User-Programmable Timer


New Member
I did this project to control a water heater.

It has two schedules with two timing phases in each. A weekday schedule and weekend schedule can be programmed. The schedules are programmable by the end-user. The code can be altered to provide for individual schedules for each day of the week or year.

The timer can be adapted to control any load with the relay selection.

I hope to post the schematic and finish commenting the code shortly.
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New Member
Jon Henry,

I'd be very very curious to know how much this PICAXE based "programmable timer" project actually saves but not necessarily in dollars and cents. Having the water heater off for approx. half the day for a 5 day work week and periods over the weekend should save lots over a 2 or 3 month billing cycle? But that's just an assumption. Please post when you have some results. Not that I want to know how much your electric bill is, but possibly post a figure as a (%) percent in savings over a previous billing cycle. Cheers.

I don't actually pay for electric as I live in a company owned house in a small mining town in Outback Australia. But some day when I leave and face reality..... I'll have an electric bill.

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Michael 2727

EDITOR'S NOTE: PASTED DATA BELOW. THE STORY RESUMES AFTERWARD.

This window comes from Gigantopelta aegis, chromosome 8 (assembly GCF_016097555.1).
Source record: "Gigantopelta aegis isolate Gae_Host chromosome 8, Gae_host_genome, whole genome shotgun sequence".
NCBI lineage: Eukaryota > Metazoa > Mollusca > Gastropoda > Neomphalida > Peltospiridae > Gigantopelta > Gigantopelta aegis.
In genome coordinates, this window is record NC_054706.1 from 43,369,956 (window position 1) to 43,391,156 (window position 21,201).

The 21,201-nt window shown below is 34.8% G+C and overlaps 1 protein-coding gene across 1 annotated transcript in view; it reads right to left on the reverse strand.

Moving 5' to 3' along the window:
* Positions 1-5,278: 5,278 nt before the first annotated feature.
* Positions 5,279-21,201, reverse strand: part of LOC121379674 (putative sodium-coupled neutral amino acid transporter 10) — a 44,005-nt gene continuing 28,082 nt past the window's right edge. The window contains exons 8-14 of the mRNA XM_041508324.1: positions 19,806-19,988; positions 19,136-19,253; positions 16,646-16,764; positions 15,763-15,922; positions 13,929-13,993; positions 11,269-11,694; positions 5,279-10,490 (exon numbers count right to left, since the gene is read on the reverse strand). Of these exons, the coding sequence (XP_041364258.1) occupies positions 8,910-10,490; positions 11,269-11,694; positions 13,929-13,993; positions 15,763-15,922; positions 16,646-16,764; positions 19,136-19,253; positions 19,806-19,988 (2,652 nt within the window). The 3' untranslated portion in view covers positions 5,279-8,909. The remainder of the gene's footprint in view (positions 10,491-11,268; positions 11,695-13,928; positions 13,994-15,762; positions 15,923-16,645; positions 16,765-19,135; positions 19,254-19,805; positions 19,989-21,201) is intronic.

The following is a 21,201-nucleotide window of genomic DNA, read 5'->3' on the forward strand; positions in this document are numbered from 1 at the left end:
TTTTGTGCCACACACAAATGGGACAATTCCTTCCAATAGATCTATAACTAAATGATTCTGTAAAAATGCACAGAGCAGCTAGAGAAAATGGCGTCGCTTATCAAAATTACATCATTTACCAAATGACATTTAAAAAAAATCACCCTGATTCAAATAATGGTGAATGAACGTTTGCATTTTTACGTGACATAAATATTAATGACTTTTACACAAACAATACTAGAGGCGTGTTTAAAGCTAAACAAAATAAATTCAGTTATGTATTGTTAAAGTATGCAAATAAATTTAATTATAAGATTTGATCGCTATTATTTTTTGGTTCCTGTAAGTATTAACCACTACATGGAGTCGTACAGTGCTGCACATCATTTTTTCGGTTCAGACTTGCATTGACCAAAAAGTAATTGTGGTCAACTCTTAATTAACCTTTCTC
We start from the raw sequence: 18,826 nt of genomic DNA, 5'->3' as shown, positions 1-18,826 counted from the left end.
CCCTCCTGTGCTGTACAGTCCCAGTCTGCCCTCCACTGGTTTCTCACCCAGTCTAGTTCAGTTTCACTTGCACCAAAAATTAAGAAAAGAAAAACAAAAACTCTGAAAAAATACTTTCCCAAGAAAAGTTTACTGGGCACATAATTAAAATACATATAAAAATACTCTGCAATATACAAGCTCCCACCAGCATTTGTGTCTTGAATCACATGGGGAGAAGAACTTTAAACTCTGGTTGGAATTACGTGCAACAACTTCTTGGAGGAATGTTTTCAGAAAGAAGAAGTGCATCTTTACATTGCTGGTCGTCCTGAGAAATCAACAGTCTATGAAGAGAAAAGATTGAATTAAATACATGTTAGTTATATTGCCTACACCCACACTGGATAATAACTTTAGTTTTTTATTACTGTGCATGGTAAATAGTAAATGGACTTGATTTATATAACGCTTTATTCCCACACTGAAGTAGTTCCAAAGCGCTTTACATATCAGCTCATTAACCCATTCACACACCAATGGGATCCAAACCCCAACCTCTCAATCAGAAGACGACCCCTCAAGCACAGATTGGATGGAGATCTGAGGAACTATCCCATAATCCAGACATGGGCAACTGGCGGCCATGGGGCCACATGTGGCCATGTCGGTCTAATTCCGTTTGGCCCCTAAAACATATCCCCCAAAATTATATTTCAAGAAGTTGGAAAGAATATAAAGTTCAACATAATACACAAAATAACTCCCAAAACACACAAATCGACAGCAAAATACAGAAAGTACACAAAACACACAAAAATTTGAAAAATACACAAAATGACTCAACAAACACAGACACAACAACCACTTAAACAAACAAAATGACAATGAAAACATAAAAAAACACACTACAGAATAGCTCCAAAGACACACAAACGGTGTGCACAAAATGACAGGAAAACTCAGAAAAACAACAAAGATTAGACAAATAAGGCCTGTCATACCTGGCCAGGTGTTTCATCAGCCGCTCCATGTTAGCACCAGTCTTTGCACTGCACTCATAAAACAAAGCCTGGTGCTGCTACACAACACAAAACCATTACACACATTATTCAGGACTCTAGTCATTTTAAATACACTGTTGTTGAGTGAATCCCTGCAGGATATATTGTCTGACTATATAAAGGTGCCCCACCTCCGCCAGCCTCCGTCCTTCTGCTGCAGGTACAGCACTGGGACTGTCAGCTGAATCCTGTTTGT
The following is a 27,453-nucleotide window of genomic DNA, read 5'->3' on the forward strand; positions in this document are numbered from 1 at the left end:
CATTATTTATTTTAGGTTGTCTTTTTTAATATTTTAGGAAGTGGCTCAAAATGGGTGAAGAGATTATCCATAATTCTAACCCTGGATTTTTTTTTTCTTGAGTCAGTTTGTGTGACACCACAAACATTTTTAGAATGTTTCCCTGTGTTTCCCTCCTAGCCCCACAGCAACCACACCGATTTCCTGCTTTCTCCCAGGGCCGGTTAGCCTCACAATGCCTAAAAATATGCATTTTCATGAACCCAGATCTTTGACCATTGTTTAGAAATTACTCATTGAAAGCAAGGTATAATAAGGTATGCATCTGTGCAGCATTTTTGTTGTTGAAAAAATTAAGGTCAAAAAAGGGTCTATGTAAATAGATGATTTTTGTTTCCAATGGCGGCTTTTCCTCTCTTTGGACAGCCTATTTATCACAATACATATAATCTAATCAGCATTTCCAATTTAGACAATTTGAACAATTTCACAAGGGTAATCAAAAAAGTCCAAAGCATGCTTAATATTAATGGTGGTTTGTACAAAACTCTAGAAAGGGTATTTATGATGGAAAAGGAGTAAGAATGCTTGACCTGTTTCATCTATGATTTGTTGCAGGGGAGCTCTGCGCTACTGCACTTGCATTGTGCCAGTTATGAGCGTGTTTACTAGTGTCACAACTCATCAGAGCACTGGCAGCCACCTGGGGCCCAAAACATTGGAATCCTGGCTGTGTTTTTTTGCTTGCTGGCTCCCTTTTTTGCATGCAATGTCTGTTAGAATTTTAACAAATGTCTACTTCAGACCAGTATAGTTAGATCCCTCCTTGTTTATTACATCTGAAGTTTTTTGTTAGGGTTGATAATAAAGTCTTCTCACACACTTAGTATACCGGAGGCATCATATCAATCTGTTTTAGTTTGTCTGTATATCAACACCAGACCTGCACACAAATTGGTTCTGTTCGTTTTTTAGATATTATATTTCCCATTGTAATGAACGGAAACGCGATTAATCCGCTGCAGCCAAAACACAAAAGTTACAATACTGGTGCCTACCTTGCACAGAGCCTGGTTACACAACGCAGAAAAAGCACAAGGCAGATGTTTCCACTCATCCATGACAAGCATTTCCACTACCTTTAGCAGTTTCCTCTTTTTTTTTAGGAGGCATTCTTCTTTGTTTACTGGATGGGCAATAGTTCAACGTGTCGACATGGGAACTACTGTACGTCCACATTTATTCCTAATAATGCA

Senior Member
HRA, I have one here (Bill) you can practice on if you like :)
Due to global warming, not much rain in our catchments VIC, OZ
and low Hydro Power outputs VIC Gov has to source Coal/Gas Fired
power from other states, and will increase our costs/charges by 13 to 18%.
I may have to invest in a timer myself :(


New Member
Michael 2727

Be glad its only 13% to 18%. In my area (Southern Louisiana,US) our electric bills have seen a 110% increase over the last 2 years. We have whats called the 'fuel surcharge' to thank for this. It is roughly 110% of the cost of the energy used that month. IE If the normal energy costs were $100 for 2200kwh, the fuel surcharge would be $110 bringing total costs for electricity that month to $210. Our normal rate is $.045/kwh and the fuel surcharge is $.0495/kwh.

The power companies justified this, with our states blessing, with the rise in fuel costs to run service vehicles.

This is what brought on the project.


I dont have actual numbers yet, that will take some time. I have done some research though. The average water heater in my area costs about $375 annually to operate. Given 2 full-heating operations a day (as opposed to the normal 'top-up' heating) and a 53% reduction in running time, my calculations say I should save about 40% of that annual cost saving about $150 annually. Costs to build the unit are about $70, so the unit in theory will pay for itself quickly.

Again these are calculations. I hope to report good news a couple months from now.
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